The Cosmic Dead - EasterFaust (4 stars)

The Cosmic Dead - EasterFaust

The psychedelic quartet's limited edition jam LP is quite brilliant

It’s been a privilege to witness the evolution of Glasgow’s own psychonauts The Cosmic Dead over the last few years. In their protoplasmic stage, the band had a pretty fluid line-up, a core trio augmented by itinerant satellite musicians – and the early gigs were heavy on the onslaught, a relentless barrage of chaos and smoke and noise and propulsion. Since their solidification into a stable quartet (James T McKay on guitar, Omar Aborida on bass, Julian Dicken on drums and Lewis Cook on synths), the Dead have toured relentlessly, gained a pretty respectable international following and, crucially, evolved far beyond their shaggy, brutish, nascent form.

Last year, the band spent a week in a garage studio on the west coast of Scotland with maverick production wizard Luigi Pasquini. The result is EasterFaust: a limited edition 12” comprising two 20-minute jams – a vast, rich offering to the gods of speed and volume.

‘EasterFaust Part One’ starts in a dazed psychedelic crawl, complete with spacefaring whale noises and woozy android vocals, recalling its namesake’s krautrock vibes. After a few minutes’ gentle meandering, we slip into a bright and optimistic groove, borne aloft light by high-register lines from Aborida and by Dicken’s nimble, beautifully accented pulse. It builds, builds and builds again, adding layers and density and velocity, McKay’s swirling guitar and Cook’s warped vocals pushing everything towards manic maelstrom.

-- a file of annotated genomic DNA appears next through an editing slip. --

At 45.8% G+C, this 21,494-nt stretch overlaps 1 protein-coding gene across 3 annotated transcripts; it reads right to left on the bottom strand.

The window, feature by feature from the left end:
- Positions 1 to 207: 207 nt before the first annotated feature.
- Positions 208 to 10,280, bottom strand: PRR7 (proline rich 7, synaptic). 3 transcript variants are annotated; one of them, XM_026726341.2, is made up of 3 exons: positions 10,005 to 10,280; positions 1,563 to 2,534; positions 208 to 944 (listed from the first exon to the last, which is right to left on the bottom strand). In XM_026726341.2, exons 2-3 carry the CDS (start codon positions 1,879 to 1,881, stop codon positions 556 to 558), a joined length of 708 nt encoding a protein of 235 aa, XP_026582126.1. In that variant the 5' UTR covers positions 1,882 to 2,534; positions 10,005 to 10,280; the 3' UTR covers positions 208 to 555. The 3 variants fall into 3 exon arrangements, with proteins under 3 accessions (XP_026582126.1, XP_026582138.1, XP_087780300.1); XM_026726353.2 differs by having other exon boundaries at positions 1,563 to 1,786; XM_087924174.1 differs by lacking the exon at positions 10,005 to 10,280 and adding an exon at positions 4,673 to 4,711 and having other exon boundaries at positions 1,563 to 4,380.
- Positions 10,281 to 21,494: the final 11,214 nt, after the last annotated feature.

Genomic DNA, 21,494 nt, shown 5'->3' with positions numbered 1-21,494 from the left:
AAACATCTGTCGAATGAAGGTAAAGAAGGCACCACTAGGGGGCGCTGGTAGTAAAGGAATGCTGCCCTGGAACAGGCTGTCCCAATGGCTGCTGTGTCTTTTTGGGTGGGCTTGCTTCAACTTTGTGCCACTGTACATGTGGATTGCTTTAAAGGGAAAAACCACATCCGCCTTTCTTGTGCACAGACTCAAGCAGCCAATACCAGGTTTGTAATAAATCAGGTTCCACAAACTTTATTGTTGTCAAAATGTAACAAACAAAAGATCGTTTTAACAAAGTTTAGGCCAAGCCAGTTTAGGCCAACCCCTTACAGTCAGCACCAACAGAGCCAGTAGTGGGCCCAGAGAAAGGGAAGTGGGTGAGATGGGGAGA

The side-B jam, unsurprisingly named ‘EasterFaust Part Two’, is more direct, exploding into a super-impertinent stop-start rock’n’roll riff, before exploring myriad permutations of sublimely heavy synapse abuse. Where ‘Part One’s appeal stemmed from its progression out of a subtler, softer palette, the interest here lies in an engaging balance between repetition and variety. While undeniably relentless, it’s not a matter of hitting a groove and driving it into the ground … rather, it’s a living, breathing sound that’s constantly, seamlessly evolving into new transitional forms for which all four players have equal responsibility. Quite brilliant, and a great testament to how far these voyagers have travelled.

Out now on Sound of Cobra, available via

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